Ocean Drilling and Exploration Co. of New Orleans, which owned the Ocean Ranger, has begun an experimental program on two of its rigs in which the captain is the ultimate commander, as on ships. "It's a substantial change for us," said company spokesman Al Spindler.
A key figure in the experiment is Robert J. Rugur, 30, of Middletown, Md., captain of the Ocean Bounty, a floating platform drilling rig off Aberdeen in the North Sea. Rugur is a new generation of offshore supervisor. A graduate of the Merchant Marine Academy, he has written an emergency-procedures manual putting himself in charge. Now enrolled in a graduate school computer course, he uses a computer for ballast-control calculations on board the rig.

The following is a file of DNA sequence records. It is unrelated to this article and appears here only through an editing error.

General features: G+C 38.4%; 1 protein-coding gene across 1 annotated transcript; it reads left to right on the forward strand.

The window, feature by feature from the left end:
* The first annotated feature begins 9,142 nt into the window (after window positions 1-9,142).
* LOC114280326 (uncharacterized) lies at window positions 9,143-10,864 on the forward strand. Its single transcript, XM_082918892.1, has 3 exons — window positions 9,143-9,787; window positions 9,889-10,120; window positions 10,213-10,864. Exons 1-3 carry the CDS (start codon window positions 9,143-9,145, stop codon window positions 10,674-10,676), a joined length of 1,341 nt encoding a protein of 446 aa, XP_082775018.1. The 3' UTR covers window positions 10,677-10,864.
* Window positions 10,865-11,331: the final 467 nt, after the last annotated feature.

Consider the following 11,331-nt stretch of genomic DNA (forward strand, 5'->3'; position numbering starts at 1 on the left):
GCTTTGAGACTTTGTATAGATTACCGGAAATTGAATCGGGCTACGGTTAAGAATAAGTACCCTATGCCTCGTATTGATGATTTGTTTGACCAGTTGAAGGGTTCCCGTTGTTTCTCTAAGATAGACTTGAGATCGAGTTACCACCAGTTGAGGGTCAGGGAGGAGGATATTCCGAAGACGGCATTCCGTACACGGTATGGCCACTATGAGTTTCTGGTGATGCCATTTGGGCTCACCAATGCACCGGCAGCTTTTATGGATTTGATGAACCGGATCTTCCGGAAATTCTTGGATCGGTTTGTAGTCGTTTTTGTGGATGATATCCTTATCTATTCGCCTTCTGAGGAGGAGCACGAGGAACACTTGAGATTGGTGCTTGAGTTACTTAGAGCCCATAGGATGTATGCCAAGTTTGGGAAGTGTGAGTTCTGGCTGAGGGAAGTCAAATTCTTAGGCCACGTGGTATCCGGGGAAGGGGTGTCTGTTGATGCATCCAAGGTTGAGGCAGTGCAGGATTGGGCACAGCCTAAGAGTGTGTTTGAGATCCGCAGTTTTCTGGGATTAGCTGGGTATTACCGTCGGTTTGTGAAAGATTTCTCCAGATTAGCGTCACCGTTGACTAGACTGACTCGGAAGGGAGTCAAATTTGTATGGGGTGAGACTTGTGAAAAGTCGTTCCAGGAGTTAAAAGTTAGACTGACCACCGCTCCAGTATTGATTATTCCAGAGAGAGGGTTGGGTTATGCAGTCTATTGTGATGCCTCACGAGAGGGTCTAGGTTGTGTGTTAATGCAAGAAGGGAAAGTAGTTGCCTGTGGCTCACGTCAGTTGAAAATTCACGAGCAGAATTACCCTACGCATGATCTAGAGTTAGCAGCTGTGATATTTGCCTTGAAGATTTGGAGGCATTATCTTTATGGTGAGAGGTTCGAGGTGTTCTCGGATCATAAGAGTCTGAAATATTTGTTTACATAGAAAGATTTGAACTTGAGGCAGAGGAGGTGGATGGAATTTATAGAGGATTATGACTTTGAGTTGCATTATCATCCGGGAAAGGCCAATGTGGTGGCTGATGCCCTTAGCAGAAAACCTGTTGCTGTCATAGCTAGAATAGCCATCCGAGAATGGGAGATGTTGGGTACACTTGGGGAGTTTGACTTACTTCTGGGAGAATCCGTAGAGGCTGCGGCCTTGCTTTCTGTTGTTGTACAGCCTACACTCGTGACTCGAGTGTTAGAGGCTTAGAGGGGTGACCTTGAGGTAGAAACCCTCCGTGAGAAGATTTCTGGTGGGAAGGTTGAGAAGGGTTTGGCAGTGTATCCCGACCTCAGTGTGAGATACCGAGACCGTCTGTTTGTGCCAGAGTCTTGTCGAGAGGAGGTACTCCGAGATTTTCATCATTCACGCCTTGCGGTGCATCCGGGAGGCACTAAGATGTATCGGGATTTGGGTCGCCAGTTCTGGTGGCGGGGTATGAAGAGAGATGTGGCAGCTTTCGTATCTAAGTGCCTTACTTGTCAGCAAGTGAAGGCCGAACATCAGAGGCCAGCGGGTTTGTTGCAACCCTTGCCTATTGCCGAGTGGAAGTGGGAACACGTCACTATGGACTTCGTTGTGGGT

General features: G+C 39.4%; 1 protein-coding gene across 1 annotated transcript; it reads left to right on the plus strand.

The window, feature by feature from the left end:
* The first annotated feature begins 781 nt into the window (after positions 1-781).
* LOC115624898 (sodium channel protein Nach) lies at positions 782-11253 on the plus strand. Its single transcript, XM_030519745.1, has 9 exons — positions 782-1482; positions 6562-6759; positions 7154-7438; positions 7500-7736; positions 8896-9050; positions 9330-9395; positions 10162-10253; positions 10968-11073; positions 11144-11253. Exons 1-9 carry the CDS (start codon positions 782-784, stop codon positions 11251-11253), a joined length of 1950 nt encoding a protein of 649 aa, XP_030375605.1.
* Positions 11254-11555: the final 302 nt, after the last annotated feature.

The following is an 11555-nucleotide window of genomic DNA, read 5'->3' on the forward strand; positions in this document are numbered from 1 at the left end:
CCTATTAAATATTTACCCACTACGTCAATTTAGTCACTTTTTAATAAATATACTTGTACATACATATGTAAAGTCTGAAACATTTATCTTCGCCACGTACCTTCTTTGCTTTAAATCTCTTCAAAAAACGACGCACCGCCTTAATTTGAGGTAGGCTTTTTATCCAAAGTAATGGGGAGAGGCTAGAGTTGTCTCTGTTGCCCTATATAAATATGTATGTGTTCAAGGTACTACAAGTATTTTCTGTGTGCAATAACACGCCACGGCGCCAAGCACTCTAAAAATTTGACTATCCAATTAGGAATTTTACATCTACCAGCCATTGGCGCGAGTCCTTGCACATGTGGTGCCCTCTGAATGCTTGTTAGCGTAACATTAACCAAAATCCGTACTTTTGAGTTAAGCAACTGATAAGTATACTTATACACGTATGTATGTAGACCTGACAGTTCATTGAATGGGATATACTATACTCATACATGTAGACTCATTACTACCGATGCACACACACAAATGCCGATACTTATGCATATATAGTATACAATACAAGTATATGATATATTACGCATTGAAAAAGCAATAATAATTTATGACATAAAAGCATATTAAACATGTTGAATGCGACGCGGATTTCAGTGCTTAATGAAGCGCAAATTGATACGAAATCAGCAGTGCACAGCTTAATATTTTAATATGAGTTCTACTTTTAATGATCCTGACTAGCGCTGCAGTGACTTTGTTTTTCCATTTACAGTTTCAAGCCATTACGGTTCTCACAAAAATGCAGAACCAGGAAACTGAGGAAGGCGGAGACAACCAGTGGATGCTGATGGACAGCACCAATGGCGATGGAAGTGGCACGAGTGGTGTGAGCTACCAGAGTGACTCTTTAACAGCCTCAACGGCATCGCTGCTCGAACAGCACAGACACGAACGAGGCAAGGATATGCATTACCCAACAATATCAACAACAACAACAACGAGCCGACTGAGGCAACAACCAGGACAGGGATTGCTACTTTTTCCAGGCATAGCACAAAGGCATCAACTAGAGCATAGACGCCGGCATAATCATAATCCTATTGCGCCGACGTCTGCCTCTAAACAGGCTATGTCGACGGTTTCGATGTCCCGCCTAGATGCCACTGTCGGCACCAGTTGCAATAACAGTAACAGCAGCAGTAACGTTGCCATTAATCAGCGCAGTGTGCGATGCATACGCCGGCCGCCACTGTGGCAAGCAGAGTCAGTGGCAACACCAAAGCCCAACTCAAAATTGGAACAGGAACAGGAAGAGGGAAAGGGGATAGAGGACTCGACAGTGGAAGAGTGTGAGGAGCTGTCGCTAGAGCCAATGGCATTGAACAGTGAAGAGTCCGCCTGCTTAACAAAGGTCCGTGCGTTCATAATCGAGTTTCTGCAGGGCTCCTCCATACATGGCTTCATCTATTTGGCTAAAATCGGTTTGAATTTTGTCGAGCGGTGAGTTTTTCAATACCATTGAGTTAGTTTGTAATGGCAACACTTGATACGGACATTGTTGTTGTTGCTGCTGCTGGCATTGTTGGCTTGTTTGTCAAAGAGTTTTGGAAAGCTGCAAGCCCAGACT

"When I came aboard . . . the chain of command was open to dispute," he said in a recent interview. "I had no doubt it was me, but ODECO policy said it was the toolpusher. There was also a Shell company man. You have to listen to them or you won't have the Shell contract very long.
"Now, however, I am in charge all the time, including in charge of drilling. In an emergency, if the rig is starting to sink, I'm the one who should know what to do."
Rugur said the change was necessary because of "the mentality of the oil field" where "the toolpusher doesn't care about regulations. They have tremendous egos. But ship's captains traditionally recognize that the chief engineer knows more about engines than they do. They're used to taking advice. The trouble has been bad captains. They brought captains up from garbage scows."